The core of entrepreneurship is that someone organizes a business venture and assumes the risk of it. In Silicon Valley the presumption is that the business venture is undertaken with the intention to build a company, with the purpose of having a successful (i.e. highly profitable) exit (M&A or IPO) or to generate long term value and impact. As noted in my last posting, SRI’s corporate venture program has resulted in a number of companies (nurtured inside SRI and then spun out) that have produced significant equity return for SRI.
From my current understanding (which may be revised depending on what we hear at our July 10 session) of what IBM is doing on this front, the strategic goal of its corporate entrepreneurship (CE) efforts is not to incubate and spin out (independent) companies. Rather, IBM’s CE goal is primarily to enable strong IBM revenue growth and this can be achieved in various ways, including the following:
- Creating a strong internal environment at IBM for its innovators, including support for world-class R&D. The result has been the creation of a huge and valuable patent portfolio that in turn has enabled IBM to create innovative technologies (such as the Watson supercomputer that gained worldwide prominence by winning the Jeopardy tournament on TV).
- Building strong strategic partnerships with academic institutions to enable world class research which in turn will enable new IBM products and services. This has been one of the focus areas of Jim Spohrer who will be on our panel at our July 10 session.
- Creating programs that provide IBM resources and capabilities to external entrepreneurs for benefit to IBM and the entrepreneurs. More information on IBM’s Global Entrepreneur Program can be found here: https://www-304.ibm.com/partnerworld/wps/servlet/ContentHandler/isv_com_smp_startup
- Co-investing with established VC firms in startup firms that align well with IBM’s strategic goals (these include building world-class offerings in areas such as “Smart Planet”, analytics, cloud computing, security and resilience, smarter commerce and sustainability, among others)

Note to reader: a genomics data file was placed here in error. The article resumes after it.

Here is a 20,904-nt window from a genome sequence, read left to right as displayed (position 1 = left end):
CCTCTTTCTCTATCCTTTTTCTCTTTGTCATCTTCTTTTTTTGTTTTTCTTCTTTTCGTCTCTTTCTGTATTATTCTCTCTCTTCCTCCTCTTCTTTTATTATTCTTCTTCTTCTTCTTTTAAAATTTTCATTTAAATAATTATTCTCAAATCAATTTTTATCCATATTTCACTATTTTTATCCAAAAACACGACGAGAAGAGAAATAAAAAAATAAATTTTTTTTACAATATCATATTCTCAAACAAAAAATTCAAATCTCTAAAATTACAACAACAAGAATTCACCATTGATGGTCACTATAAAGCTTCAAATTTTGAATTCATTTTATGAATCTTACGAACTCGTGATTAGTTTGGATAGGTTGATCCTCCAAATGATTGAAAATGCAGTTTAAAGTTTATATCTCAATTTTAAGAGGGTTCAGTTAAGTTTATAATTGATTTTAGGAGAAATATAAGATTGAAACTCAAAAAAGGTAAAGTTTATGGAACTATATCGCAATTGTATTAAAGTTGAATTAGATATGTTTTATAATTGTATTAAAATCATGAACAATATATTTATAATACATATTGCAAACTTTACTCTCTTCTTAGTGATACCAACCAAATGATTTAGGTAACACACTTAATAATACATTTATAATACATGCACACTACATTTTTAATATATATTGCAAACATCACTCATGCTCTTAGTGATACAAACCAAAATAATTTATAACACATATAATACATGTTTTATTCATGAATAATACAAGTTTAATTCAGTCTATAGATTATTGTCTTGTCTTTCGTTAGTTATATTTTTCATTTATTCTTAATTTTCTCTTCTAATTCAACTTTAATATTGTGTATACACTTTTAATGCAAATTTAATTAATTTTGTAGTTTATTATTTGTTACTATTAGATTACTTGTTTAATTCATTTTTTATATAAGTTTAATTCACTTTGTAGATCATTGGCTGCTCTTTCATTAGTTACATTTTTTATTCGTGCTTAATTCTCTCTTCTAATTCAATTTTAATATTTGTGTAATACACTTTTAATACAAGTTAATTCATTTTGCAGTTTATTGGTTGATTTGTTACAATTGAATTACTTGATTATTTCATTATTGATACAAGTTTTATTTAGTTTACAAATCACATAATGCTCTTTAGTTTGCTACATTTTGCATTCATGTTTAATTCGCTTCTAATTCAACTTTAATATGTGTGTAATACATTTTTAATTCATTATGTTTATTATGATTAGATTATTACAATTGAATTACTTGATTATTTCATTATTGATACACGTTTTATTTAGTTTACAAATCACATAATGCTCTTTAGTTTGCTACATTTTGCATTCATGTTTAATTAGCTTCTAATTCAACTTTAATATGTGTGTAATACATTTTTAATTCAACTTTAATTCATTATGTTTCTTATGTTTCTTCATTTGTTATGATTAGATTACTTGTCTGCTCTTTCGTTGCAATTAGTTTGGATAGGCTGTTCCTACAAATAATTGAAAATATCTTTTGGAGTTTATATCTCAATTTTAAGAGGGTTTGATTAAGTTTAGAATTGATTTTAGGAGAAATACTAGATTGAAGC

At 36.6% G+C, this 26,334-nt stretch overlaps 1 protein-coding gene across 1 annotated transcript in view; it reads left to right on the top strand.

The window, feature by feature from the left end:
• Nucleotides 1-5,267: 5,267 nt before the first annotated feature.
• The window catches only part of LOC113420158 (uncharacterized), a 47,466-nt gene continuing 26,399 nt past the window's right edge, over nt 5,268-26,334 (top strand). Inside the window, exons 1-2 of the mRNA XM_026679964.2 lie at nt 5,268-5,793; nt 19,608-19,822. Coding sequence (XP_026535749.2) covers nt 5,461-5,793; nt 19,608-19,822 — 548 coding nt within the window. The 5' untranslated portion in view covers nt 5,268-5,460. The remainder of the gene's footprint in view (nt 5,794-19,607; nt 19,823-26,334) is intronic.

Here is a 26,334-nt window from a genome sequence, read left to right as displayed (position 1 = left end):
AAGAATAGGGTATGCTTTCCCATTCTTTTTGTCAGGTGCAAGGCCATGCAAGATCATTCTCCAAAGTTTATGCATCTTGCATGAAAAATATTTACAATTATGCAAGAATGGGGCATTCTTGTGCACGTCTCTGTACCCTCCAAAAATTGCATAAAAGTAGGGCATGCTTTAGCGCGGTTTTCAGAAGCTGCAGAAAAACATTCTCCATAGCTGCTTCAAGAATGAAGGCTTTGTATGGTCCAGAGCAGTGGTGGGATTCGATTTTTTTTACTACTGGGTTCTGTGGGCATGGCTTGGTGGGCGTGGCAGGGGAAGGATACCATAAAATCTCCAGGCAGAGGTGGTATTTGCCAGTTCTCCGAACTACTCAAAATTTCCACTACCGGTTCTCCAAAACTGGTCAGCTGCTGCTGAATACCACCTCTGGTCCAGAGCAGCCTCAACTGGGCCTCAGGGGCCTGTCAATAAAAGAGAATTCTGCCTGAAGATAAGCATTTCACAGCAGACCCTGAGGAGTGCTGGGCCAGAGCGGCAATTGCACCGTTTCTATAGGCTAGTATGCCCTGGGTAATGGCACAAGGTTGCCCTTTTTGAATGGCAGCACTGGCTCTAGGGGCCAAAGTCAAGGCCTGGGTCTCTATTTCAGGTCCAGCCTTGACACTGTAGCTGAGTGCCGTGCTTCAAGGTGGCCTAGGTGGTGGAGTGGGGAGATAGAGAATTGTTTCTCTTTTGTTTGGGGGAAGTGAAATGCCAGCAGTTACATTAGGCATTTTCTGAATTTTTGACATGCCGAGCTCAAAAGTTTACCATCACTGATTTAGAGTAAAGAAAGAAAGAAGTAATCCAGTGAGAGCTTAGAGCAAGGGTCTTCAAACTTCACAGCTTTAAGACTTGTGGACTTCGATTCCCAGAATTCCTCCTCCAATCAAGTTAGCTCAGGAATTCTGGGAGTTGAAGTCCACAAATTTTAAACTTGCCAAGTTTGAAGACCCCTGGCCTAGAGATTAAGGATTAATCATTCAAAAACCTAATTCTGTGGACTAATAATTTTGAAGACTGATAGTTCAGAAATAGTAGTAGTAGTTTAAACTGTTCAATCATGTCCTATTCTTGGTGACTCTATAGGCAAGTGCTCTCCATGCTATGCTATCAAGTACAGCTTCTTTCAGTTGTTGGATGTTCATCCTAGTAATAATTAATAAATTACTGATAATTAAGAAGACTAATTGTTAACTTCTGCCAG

IBM’s Venture Capital Group (VCG; see http://www-304.ibm.com/businesscenter/venturedevelopment/us/en/aboutus/) works by teaming up with established VCs and “focusing on growth markets and emerging technologies important to IBM, to establish a strong ecosystem that fosters innovation.” IBM’s VCG provides expertise, infrastructure, and “Go-To-Market” support that gives credibility and visibility to early stage ventures which improve IBM revenue growth through one or more of the following: Acquisitions, filling IBM’s portfolio gaps, yielding valuable strategic insights, and expanding IBM’s ecosystems (especially around its strategic areas of smart planets, analytics, etc).
Both internal or external CE activities can result in acquisitions when IBM leadership feels this will help build key strengths around key technologies, products, services or markets—or enabling/supporting business model innovations, for instance—but IBM has not been as aggressive or active on the acquisition front as has Cisco, for instance (and more on this in my next posting). Instead, IBM’s preference seems to be more focused on building a wide range of strategic alliances and partnerships, including with large number of world-class academic research institutions around the world. Part of this is driven by the assumption that world class cities will be built around world-class universities, and world-class research in these universities that will help support the economic development of the (smart) cities which will be important markets for a range of IBM products and services (and services account for around 50% or total revenues).
IBM is one of the most successful, large technology-driven companies in the world (with 433,000 employees worldwide and revenues of $107 Billion in 2011). The company celebrated its 100 year anniversary in 2011, building a very impressive business innovation enterprise in the years following serious challenges faced in 1993 (when Lou Gerstner led the turnaround and transformed IBM into the tech and service giant it is today). At our meeting on July 10 we will hear what Jim Spohrer and his colleagues are doing to continue to leverage innovation and CE within IBM and its external ecosystems to ensure continued future growth of this impressive organization.